Plotting is an important part of analytics, and R comes with several plotting functions built in. I cannot provide a detailed overview of plotting in R here, but I can give a few examples to get you started. The documentation is very helpful for this. First, a simple line chart.
Next, we’ll create a data frame from randomly generated values and show how information can be added to a plot in layers. The
points() functions add information to the existing plot from the
R comes with many built-in functions, but the true power of R comes from the vast library of packages available. Use the
install.packages() function to install packages and the
library() function to load them into R. I’ve compiled a list of some packages I’ve found useful, but Google is your friend here. Chances are if you want to do it in R, somebody has already made a package for it.
- RODBC, RMySQL, RPostgresSQL, RSQLite – used to connect R with a database.
- XLConnect, xlsx – read and write Excel files, though I recommend just saving them as .csv files.
- foreign – read data files in various proprietary formats like SAS and SPSS.
- readr – replaces the default read functions with new ones that have more sensible defaults and some extra features.
- dplyr – subsetting, summarizing, rearranging, and joining data sets, I use this package almost every day.
- reshape2 – convert between different layouts for your data (i.e. wide to long format)
- stringr – regular expression and general string manipulation utilities.
- lubridate – dates and times, much easier to use than the base R functions.
- ggplot2 – the undisputed king of data visualization in R.
- rgl – interactive 3D visualizations.
- googleVis – create interactive Google Charts in R.
- shiny – create interactive data visualizations for the web in R.
- sp, maptools, rgdal, rgeos – tools for loading and using spatial data including shapefiles.
- maps – provides a set of common map polygons for plotting.
- ggmap – download street maps from Google or OpenStreetMap and plot with them.
Time Series or Financial Data
- zoo – the standard package for all things time series, it is the basis for almost every other time series package in R.
- quantmod – download financial data and conduct technical analyses.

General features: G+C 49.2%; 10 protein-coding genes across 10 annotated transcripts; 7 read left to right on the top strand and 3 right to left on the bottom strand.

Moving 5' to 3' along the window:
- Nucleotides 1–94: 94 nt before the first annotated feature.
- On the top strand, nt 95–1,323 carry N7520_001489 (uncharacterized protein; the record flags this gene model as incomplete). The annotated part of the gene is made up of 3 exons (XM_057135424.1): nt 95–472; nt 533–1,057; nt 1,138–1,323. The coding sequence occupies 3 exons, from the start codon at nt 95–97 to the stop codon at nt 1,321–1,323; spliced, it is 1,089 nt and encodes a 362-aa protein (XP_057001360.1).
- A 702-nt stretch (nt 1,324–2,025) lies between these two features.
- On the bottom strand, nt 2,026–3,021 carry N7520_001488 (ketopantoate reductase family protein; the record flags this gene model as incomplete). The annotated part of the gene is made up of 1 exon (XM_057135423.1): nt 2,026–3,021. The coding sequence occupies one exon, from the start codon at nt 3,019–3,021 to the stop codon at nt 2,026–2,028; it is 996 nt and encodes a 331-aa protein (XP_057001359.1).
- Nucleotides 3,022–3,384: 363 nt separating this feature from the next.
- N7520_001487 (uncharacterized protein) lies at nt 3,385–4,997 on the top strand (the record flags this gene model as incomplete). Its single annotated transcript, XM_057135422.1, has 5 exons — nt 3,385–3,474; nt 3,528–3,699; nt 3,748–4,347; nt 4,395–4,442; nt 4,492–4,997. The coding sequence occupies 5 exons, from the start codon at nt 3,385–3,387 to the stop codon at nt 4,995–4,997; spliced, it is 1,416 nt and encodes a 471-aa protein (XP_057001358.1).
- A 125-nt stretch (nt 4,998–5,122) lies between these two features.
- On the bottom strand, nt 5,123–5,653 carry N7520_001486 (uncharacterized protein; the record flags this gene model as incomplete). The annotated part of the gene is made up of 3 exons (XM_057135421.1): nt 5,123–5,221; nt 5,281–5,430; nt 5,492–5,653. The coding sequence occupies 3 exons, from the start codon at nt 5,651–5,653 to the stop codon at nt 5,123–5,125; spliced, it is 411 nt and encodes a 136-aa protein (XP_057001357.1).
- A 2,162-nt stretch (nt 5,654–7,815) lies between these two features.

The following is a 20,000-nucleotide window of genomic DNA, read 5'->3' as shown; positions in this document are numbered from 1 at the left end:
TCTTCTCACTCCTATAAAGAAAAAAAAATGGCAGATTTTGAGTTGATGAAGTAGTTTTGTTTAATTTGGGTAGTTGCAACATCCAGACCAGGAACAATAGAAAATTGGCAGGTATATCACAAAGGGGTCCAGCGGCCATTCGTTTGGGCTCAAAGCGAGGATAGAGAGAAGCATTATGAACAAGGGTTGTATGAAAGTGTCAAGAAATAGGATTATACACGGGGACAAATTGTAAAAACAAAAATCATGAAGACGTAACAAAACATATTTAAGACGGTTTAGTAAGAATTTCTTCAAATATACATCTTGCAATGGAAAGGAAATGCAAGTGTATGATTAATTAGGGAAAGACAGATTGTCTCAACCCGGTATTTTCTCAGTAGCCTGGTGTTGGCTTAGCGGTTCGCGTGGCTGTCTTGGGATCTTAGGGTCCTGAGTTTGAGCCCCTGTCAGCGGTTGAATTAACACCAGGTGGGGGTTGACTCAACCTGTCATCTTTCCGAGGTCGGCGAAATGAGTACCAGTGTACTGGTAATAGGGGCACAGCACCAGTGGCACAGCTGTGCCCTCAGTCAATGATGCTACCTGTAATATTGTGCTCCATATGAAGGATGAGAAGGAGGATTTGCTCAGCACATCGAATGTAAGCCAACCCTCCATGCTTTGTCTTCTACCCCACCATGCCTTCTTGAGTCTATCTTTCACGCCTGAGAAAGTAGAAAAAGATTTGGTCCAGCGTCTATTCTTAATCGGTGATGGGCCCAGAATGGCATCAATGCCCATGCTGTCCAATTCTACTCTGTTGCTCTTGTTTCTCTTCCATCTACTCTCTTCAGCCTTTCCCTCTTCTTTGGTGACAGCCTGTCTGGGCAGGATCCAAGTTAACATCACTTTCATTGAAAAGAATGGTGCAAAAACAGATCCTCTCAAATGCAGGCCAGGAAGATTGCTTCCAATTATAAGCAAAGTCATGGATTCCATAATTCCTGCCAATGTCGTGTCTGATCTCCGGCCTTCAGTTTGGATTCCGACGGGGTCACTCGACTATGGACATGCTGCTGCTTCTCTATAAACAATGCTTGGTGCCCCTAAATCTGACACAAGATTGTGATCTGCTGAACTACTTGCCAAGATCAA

- Rcpp – call C++ code from with R to speed up certain operations.
- data.table – an alternative to data frames focused on high performance.
- parallel, foreach – parallel processing in R.
Colors and Scales
- colorspace – provides an extensive framework for defining colors and color palettes.
- RColorBrewer – gives access to all palettes defined by the very popular Color Brewer website.
- scales - lots of useful scale functions.
Example with Real Data
Greene and Shaffer (1992) analyzed decisions by the Canadian Federal Court of Appeals on cases filed by refugee applicants who had been turned down by the Immigration and Refugee Board. The resulting data is provided in judges_and_immigration.txt. We are interested in the fact that there are large differences among judges.
Of course it is possible that the judges get to hear very different cases. We will control for an expert assessment of whether or not the case had merit, the city where the original application was filed (Toronto, Montreal, or Other) and the language in which it was filed (English or French). An additional predictor is the logit of the success rate for all cases from the applicant’s country. The country itself is also available. For now, we’re just going to explore the data.
First you need to set your working directory using
setwd() so R knows where to look for files. This is what mine looks like.
For this data we need to use the
read.table() function, but there is also a handy function called
read.csv() for csv files. If your data is in Excel format, I recommend re-saving it as a csv file, but there are packages available that will read Excel files directly. The
sep argument tells R how columns are separated in your data. In this case the columns are separated by spaces. Generally that’s a bad idea, you’ll see commas or tabs most of the time. I always set
stringsAsFactors to be false since it can cause some odd behavior sometimes. The
header argument tells R that variables names are included in the first lane of the data file.
Usually, the first thing you want to do with any dataset is use the
head() function to look at the first few rows and the
summary() function to look at some standard statistics. The
str() functions is also useful to look at the structure of the data frame.
Now, let’s examine the relationships between the number of granted appeals and several possible explanatory variables. The
table() function can give us counts for categorical variables, allowing us to see how many applications were accepted and rejected for each language, city, judge, etc. We can plot the output of
table() using the
The last plot shows that there is significant disagreement between the expert opinion on whether or not a case has merit and the ruling of the judge. In total, 122 out of 384 cases showed disagreement between the two variables. Let’s see if we can find out which judges disagree with the experts most often.
This is where a package like
dplyr comes in handy. It provides an extensive framework for grouping and rearranging data. I’ll give a short example here, but the capabilities of this package go far byeond what I’m about to show. The following code calculates the percentage of cases where each judge agrees with the expert assessment.
That’s much better. We can now clearly see that Judge Marceau has the lowest agreement with the experts and Judge Iacobucci has the highest agreement with the experts. We can test the significance of the difference using the
prop.test() function. The test fails to reject the null hypothesis that the two proportions are equal, so we conclude that Jugde Marceau has significantly less accuracy than Judge Iacobucci.